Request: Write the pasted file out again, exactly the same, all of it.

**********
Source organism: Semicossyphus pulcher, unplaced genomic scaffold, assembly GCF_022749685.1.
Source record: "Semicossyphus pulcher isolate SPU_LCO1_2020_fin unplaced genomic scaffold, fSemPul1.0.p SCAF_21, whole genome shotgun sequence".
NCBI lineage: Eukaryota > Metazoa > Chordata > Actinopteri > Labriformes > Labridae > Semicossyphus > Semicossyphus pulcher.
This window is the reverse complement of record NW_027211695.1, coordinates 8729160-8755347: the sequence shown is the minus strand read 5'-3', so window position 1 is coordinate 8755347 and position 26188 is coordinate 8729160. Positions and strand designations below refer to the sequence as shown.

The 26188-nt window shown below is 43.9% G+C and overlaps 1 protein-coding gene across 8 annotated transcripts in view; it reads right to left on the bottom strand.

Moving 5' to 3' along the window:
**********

Source organism: Semicossyphus pulcher, unplaced genomic scaffold, assembly GCF_022749685.1.
Source record: "Semicossyphus pulcher isolate SPU_LCO1_2020_fin unplaced genomic scaffold, fSemPul1.0.p SCAF_21, whole genome shotgun sequence".
NCBI lineage: Eukaryota > Metazoa > Chordata > Actinopteri > Labriformes > Labridae > Semicossyphus > Semicossyphus pulcher.
This window is the reverse complement of record NW_027211695.1, coordinates 8729160-8755347: the sequence shown is the minus strand read 5'-3', so window position 1 is coordinate 8755347 and position 26188 is coordinate 8729160. Positions and strand designations below refer to the sequence as shown.

The 26188-nt window shown below is 43.9% G+C and overlaps 1 protein-coding gene across 8 annotated transcripts in view; it reads right to left on the bottom strand.

Moving 5' to 3' along the window: